Most mornings, Sokolove arrives around 9:30. He works less than a half a mile from his home, a mansion on Crystal Lake. There, he maintains a more lawyerly office—big desk, framed commendations, requisite picture of himself with President Bill Clinton—that he barely ever uses. At age 64, Sokolove has a retired boxer’s slumped shoulders and a newscaster’s head of hair. He wears khakis and brightly colored dress shirts left open at the collar; just about the only time he dons a suit these days is when he’s filming a commercial. Meeting a practicing attorney in Sokolove’s office is so rare an event (there are only three) that it practically demands comment. “She’s a real lawyer” is how he introduces one.

At a typical personal-injury firm, potential clients call with a legal issue and are passed along to a paralegal or a lawyer who determines whether a case can be made on their behalf. Sorting through prospects represents the lion’s share of its attorneys’ work. To find a single malpractice case, a firm might first have to wade through interviews with 125 callers.

The problem with that system, as Sokolove has always seen it, is that it’s inefficient. Plenty of people who need help get turned away from firms that don’t really have the expertise to handle their cases. “If you advertise for personal injury and you get a call for med mal, you have to have somebody to handle the stuff,” Sokolove says. “Waste can kill you.” Meanwhile, lawyers lose time speaking to potential claimants who don’t end up bringing in winnable suits. Sokolove solves all that by matching clients with specialized lawyers who belong to his network of 400 affiliated law firms. Together, they can represent clients in more than 130 types of cases.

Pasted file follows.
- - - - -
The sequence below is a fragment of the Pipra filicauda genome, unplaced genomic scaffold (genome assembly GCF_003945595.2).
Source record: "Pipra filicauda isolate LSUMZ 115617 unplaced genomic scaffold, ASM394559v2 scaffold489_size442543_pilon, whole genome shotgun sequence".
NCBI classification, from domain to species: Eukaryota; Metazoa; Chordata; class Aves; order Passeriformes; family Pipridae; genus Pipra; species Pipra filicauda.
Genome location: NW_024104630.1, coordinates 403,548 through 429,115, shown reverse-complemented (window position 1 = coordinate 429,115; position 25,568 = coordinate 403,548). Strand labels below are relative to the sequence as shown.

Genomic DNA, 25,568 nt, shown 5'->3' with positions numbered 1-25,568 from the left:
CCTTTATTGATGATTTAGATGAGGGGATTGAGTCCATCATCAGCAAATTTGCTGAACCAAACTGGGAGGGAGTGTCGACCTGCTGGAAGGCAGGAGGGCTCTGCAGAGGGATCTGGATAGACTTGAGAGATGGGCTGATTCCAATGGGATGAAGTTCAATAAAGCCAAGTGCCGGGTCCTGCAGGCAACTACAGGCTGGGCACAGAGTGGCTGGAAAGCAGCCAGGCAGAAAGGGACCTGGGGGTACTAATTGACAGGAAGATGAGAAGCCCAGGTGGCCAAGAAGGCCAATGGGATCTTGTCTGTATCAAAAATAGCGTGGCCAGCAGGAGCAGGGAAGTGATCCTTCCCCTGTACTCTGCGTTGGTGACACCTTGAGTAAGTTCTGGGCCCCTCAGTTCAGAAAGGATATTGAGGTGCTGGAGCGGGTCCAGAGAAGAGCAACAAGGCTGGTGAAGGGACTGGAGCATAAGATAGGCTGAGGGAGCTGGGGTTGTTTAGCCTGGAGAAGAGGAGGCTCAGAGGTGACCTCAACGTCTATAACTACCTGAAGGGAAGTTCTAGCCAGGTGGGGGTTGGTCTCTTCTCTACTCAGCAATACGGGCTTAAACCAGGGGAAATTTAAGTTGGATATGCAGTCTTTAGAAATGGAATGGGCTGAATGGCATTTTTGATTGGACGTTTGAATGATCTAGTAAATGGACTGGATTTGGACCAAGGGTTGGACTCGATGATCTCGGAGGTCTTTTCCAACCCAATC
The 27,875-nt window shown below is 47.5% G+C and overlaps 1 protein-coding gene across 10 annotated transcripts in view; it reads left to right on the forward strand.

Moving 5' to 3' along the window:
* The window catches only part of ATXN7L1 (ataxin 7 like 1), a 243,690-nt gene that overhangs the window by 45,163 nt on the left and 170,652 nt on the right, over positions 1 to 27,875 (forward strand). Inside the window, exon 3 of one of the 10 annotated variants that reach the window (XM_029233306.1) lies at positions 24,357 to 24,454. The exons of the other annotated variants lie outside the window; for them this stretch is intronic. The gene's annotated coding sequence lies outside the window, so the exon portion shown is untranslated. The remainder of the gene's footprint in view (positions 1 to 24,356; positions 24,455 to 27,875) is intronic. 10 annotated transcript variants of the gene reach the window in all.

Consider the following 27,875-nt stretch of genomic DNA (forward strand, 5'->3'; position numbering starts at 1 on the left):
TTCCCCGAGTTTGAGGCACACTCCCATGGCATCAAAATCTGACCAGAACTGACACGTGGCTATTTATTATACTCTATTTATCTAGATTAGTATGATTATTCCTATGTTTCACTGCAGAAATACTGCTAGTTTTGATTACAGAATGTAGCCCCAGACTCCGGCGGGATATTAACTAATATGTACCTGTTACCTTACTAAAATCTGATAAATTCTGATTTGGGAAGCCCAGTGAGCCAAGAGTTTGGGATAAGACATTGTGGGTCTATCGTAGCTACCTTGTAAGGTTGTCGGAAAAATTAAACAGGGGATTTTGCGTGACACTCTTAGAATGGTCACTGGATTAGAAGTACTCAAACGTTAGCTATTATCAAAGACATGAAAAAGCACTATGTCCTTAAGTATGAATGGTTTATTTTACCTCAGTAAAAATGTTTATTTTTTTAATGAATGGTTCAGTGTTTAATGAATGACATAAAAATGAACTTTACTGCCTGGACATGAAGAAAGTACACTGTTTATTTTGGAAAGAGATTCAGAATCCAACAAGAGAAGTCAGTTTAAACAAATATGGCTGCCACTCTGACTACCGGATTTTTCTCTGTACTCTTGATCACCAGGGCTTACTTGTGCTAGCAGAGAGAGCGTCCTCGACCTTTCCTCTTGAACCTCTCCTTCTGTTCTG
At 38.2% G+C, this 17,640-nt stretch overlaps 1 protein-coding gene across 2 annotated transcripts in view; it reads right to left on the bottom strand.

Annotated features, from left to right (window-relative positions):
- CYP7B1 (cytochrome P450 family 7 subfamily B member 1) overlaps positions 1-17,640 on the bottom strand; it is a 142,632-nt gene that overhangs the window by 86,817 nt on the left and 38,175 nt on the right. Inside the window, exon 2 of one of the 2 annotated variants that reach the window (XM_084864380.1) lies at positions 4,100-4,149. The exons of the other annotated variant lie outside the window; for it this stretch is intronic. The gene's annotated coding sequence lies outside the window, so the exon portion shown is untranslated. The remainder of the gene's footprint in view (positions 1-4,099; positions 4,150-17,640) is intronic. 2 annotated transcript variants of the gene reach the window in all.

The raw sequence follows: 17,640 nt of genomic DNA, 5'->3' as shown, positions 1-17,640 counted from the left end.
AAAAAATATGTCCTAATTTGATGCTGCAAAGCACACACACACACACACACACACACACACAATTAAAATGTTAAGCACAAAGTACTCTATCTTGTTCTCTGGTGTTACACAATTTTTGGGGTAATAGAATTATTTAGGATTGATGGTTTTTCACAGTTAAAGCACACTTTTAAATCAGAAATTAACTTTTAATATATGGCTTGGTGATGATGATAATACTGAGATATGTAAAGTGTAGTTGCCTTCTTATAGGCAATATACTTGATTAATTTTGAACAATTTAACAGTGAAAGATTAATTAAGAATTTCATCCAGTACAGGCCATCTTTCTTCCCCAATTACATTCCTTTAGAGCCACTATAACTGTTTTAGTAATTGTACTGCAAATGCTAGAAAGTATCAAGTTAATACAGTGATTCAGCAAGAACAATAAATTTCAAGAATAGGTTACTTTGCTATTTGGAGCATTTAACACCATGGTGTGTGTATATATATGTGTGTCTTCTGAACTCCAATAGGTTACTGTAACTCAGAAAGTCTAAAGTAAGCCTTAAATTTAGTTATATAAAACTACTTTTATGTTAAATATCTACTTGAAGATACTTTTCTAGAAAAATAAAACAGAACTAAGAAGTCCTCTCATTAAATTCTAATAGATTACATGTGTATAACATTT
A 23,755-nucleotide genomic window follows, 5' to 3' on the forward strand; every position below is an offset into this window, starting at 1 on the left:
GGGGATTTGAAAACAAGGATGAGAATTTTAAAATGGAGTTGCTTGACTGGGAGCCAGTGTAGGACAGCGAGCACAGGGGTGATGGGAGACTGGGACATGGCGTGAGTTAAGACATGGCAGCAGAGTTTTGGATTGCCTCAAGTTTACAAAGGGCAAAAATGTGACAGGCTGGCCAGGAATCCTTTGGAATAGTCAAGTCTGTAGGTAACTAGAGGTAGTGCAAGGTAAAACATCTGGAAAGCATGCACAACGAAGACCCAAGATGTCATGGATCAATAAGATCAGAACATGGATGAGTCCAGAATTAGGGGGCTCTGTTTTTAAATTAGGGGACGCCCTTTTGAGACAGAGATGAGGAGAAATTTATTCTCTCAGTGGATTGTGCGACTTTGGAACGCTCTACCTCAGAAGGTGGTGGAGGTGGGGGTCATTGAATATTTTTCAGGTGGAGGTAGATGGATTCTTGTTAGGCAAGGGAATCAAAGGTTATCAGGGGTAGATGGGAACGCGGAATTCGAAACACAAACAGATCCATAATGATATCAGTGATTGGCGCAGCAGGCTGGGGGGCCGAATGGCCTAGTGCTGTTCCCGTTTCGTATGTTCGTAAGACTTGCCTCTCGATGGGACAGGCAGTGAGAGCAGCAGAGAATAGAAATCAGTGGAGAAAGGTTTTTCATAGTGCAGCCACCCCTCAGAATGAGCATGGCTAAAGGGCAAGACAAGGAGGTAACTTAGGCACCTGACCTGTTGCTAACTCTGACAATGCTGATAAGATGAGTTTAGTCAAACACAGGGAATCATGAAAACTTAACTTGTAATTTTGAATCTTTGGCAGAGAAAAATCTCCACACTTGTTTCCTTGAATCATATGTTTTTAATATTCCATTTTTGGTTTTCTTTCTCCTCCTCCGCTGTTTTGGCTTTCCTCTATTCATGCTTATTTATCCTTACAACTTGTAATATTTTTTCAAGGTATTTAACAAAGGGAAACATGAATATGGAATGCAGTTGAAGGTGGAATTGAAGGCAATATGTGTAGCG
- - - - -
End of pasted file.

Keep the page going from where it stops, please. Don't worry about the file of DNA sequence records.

Sokolove’s father, Morris, was also a personal-injury lawyer. Sokolove originally wandered into his dad’s line of work without any intention of revolutionizing it. His parents were the children of Russian immigrants who earned a level of status in their tight-knit Jewish community in Revere. Morris was active in the school district’s PTA and a founding member of Temple B’nai Israel. The family was so proud of their ties to the neighborhood of shop owners and community leaders that, even 50 years on, Sokolove can still recite the names of every family on his old street.